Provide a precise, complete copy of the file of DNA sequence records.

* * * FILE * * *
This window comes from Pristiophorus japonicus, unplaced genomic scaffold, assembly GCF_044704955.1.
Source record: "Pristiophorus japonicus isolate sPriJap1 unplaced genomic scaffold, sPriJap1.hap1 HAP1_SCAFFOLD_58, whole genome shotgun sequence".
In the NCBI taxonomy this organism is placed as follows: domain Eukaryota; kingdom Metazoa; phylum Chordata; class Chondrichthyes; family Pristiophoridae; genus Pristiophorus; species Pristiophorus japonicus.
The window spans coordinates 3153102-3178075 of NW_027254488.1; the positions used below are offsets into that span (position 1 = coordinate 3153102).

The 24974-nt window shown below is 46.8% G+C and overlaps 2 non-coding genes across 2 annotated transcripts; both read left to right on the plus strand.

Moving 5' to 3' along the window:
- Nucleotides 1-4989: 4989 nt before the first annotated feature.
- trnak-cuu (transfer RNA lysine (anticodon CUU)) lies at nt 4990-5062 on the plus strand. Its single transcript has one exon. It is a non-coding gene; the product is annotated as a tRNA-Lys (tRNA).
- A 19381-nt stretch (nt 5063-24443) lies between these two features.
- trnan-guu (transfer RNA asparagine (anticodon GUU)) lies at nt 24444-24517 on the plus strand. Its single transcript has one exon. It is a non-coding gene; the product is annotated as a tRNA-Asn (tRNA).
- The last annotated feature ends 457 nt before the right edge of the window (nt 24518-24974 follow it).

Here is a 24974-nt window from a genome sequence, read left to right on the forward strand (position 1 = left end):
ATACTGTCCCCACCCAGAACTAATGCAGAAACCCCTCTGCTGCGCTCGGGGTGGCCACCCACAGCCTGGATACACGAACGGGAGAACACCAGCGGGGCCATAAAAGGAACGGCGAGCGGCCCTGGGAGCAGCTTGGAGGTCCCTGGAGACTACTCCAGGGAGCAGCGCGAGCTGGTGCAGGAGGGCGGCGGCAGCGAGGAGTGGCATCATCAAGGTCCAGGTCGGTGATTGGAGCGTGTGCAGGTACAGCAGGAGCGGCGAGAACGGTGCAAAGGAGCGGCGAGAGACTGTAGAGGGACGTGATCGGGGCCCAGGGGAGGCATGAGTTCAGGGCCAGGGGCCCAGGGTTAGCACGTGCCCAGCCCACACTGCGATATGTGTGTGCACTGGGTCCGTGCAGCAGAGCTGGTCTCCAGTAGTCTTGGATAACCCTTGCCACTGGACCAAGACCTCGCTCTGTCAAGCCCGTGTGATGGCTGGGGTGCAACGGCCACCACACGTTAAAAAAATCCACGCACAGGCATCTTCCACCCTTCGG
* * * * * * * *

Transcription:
This window comes from Pristiophorus japonicus, unplaced genomic scaffold, assembly GCF_044704955.1.
Source record: "Pristiophorus japonicus isolate sPriJap1 unplaced genomic scaffold, sPriJap1.hap1 HAP1_SCAFFOLD_58, whole genome shotgun sequence".
In the NCBI taxonomy this organism is placed as follows: domain Eukaryota; kingdom Metazoa; phylum Chordata; class Chondrichthyes; family Pristiophoridae; genus Pristiophorus; species Pristiophorus japonicus.
The window spans coordinates 3153102-3178075 of NW_027254488.1; the positions used below are offsets into that span (position 1 = coordinate 3153102).

The 24974-nt window shown below is 46.8% G+C and overlaps 2 non-coding genes across 2 annotated transcripts; both read left to right on the plus strand.

Moving 5' to 3' along the window:
- Nucleotides 1-4989: 4989 nt before the first annotated feature.
- trnak-cuu (transfer RNA lysine (anticodon CUU)) lies at nt 4990-5062 on the plus strand. Its single transcript has one exon. It is a non-coding gene; the product is annotated as a tRNA-Lys (tRNA).
- A 19381-nt stretch (nt 5063-24443) lies between these two features.
- trnan-guu (transfer RNA asparagine (anticodon GUU)) lies at nt 24444-24517 on the plus strand. Its single transcript has one exon. It is a non-coding gene; the product is annotated as a tRNA-Asn (tRNA).
- The last annotated feature ends 457 nt before the right edge of the window (nt 24518-24974 follow it).

Here is a 24974-nt window from a genome sequence, read left to right on the forward strand (position 1 = left end):
ATACTGTCCCCACCCAGAACTAATGCAGAAACCCCTCTGCTGCGCTCGGGGTGGCCACCCACAGCCTGGATACACGAACGGGAGAACACCAGCGGGGCCATAAAAGGAACGGCGAGCGGCCCTGGGAGCAGCTTGGAGGTCCCTGGAGACTACTCCAGGGAGCAGCGCGAGCTGGTGCAGGAGGGCGGCGGCAGCGAGGAGTGGCATCATCAAGGTCCAGGTCGGTGATTGGAGCGTGTGCAGGTACAGCAGGAGCGGCGAGAACGGTGCAAAGGAGCGGCGAGAGACTGTAGAGGGACGTGATCGGGGCCCAGGGGAGGCATGAGTTCAGGGCCAGGGGCCCAGGGTTAGCACGTGCCCAGCCCACACTGCGATATGTGTGTGCACTGGGTCCGTGCAGCAGAGCTGGTCTCCAGTAGTCTTGGATAACCCTTGCCACTGGACCAAGACCTCGCTCTGTCAAGCCCGTGTGATGGCTGGGGTGCAACGGCCACCACACGTTAAAAAAATCCACGCACAGGCATCTTCCACCCTTCGG